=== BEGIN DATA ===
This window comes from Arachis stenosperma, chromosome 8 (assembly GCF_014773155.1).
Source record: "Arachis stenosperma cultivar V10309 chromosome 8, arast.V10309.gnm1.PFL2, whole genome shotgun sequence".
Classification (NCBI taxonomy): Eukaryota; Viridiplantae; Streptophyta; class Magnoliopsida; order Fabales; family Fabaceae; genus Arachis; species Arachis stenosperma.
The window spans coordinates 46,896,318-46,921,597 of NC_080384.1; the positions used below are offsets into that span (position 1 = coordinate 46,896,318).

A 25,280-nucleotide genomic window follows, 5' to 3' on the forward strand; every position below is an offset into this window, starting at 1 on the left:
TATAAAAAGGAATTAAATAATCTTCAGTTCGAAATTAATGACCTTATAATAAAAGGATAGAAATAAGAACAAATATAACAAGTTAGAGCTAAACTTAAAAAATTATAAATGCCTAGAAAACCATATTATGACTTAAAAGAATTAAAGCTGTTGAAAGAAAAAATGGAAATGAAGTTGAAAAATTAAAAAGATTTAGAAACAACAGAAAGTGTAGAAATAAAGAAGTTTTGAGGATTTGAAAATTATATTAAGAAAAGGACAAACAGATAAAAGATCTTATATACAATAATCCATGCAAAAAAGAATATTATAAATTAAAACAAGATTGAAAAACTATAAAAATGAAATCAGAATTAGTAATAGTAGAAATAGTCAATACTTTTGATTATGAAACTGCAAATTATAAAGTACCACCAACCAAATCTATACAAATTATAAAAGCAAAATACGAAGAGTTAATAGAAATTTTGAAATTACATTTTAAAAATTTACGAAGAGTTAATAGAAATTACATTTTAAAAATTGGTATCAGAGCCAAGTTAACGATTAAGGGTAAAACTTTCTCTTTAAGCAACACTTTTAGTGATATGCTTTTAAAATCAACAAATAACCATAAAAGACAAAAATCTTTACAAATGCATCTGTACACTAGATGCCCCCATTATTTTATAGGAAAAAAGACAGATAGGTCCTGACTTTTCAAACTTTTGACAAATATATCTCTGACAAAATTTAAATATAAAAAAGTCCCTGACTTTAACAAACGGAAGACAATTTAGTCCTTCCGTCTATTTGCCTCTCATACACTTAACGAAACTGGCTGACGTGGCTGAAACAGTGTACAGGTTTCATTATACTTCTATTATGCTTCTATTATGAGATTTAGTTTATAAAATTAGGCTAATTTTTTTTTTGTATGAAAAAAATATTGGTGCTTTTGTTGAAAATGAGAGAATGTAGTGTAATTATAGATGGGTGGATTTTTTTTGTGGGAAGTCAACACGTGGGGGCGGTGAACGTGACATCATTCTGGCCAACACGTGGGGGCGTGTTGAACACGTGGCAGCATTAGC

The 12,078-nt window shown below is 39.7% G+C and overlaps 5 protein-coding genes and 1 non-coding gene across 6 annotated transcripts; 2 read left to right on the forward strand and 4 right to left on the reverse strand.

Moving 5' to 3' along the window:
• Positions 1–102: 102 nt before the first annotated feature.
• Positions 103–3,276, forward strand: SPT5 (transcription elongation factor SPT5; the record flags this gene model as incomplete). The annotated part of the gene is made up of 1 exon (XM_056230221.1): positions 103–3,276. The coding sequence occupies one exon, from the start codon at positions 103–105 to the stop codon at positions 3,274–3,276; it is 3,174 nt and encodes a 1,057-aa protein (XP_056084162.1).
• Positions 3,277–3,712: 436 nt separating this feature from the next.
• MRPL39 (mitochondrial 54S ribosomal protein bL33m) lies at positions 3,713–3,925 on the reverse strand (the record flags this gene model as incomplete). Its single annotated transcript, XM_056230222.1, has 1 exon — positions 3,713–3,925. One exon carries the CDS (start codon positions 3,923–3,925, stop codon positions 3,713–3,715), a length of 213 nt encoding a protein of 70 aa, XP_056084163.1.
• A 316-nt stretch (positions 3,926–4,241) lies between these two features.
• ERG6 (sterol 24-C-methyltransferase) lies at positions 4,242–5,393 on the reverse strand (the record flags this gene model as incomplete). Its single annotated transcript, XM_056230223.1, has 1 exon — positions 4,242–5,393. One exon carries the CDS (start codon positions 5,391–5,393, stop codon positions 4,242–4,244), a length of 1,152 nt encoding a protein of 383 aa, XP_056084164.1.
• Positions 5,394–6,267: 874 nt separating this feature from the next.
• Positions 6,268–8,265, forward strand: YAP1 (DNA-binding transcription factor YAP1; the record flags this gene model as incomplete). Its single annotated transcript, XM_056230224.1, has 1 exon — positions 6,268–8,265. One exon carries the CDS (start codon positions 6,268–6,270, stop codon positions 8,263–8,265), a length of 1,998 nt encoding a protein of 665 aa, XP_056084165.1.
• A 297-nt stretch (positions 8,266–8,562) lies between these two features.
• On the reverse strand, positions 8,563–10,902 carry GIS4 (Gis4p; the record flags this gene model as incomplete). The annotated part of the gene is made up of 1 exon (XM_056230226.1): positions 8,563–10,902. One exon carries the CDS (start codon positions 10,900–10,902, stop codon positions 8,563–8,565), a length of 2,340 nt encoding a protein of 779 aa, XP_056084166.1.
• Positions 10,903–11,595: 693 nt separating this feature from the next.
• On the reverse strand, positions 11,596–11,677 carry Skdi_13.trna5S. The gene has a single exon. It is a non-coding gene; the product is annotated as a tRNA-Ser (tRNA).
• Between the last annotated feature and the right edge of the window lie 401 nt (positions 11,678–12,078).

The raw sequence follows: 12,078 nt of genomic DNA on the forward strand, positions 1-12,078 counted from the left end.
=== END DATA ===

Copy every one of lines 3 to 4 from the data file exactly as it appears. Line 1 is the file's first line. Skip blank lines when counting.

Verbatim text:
Classification (NCBI taxonomy): Eukaryota; Viridiplantae; Streptophyta; class Magnoliopsida; order Fabales; family Fabaceae; genus Arachis; species Arachis stenosperma.
The window spans coordinates 46,896,318-46,921,597 of NC_080384.1; the positions used below are offsets into that span (position 1 = coordinate 46,896,318).